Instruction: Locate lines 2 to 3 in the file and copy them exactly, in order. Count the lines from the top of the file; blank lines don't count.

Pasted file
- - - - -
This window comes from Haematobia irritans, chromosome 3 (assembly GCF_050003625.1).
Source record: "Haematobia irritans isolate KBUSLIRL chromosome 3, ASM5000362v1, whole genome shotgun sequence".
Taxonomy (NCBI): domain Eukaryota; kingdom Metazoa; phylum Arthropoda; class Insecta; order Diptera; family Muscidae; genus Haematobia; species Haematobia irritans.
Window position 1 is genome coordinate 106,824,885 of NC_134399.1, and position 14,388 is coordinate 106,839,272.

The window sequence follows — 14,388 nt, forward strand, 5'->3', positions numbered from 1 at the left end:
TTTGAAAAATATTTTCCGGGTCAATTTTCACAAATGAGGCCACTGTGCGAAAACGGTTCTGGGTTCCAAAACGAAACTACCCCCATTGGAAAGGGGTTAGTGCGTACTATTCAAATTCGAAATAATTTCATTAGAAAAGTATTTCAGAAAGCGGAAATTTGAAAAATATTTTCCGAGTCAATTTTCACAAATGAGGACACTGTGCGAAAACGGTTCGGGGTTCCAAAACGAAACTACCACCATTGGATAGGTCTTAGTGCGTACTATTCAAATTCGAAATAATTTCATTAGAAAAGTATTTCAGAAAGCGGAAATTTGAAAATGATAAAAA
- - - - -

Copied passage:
Source record: "Haematobia irritans isolate KBUSLIRL chromosome 3, ASM5000362v1, whole genome shotgun sequence".
Taxonomy (NCBI): domain Eukaryota; kingdom Metazoa; phylum Arthropoda; class Insecta; order Diptera; family Muscidae; genus Haematobia; species Haematobia irritans.